You can start a diesel repair shop with exceptionally low overhead by just purchasing a good used truck with a toolbox. Yes, this will make you a mobile tech. You’ll have a truck payment, insurance, gas, and that’s it. We know of a guy who started out doing mobile oil changes; he made $20,000 a month after just three months.
When we talk about labor, we mean the hourly wage of your technicians, plus benefits and employer taxes (we’ve got a whole series on setting and raising your labor rate). It also includes the cost of a service manager, service writer, and parts manager. If your technicians are less than 100% efficient (you bill customers for every hour they work), your labor cost as a percentage of sales goes up.
Due to a variety of factors—chief among them the tech shortage—you may see this percentage go up. You are offering higher rates to lure in qualified techs, right?
Levers You Can Pull
- Let your technicians see their efficiency metric constantly. Put it on a scoreboard, in real time, and make it always visible. That way as they complete jobs throughout the day they can see how their actions directly impact their efficiency.
- As an owner, you also need to have real-time efficiency data so you can act on it and make mid-day adjustments as necessary. Funnel your shop data into a dashboard you can glance at any time you want. Don’t restrict yourself to having to be in the shop to see it. By having real-time data and acting on it, you have a direct impact on efficiency and on keeping labor at 20% of sales.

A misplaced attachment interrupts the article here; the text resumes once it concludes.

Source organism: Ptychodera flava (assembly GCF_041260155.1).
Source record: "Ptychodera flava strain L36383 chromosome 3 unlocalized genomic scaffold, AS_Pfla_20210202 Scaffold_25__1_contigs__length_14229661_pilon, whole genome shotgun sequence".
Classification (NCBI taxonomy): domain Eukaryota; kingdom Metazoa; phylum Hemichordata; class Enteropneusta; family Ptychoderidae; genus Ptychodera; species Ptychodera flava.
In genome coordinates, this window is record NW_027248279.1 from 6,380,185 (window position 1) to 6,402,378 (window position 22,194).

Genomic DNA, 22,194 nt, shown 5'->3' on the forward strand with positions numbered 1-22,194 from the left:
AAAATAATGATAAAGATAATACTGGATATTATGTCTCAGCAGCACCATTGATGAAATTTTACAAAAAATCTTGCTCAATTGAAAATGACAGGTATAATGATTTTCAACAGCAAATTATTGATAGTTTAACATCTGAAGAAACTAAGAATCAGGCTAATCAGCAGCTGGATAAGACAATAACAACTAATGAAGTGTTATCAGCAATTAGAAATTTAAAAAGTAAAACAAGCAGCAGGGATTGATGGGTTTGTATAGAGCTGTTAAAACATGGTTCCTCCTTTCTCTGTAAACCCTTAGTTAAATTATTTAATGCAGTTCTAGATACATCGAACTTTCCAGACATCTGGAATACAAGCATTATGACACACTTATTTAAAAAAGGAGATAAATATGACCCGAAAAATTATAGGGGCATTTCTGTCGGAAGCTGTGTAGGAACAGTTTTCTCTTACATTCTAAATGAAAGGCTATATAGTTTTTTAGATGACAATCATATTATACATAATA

- An alternative is to pay your technicians a flat rate. They make what they bill. You can sweeten this by offering an efficiency bonus: if they meet specific numbers, they make some extra money.
- Be available when the equipment is down. That doesn’t just happen between the hours of 9-5. It may mean being available overnight, on weekends, and during holidays. This lever is easier to pull if you have a mobile repair truck (or if your entire shop is mobile). Running a mobile operation also allows you to collect service fees, set a windshield time rate, after-hour fees, and the like.
The cost of parts should be no more than 25% of sales. Your parts manager’s job is not only getting parts priced and to technicians quickly, but getting good deals on parts, whether they’re buying them from your local vendors or the Fullbay Marketplace.
Levers You Can Pull
- The parts manager has a direct impact on shop profitability by working to keep the cost of parts at or below 25% of sales. He needs to have this metric constantly visible in front of him on a scoreboard, in real-time, so he can see how his actions impact it.
- Give your parts manager the tools to negotiate with parts vendors. Let him see the full pricing history of all his parts. Let him run reports showing the volume he has with each vendor, so when the Freightliner account manager comes by with free pens the parts manager can push him for better pricing.
- Use a velocity report to make sure you’re only stocking the parts you’re actually selling. Don’t just trust your gut feeling that you may be selling a lot; only parts that you turn over quickly (at least weekly; ideally multiple times per week) belong in your parts room. You can pull a velocity report from Fullbay to see exactly what kind of parts—and how much—you’re selling, and can make an informed decision on what to keep in stock.
- If you don’t use a markup scale for inventory parts, then regularly evaluate what each part is priced at versus what it costs you. Use a shop management system that lets you easily see purchase history, find which suppliers are giving you the best pricing, and set them as the preferred vendor so you automatically order from them when you replenish stock. Leverage the preferred vendor status to get better pricing from the supplier. (Fullbay can do all this, by the way, but if you’d like to experiment give our Parts Markup Tool a try.)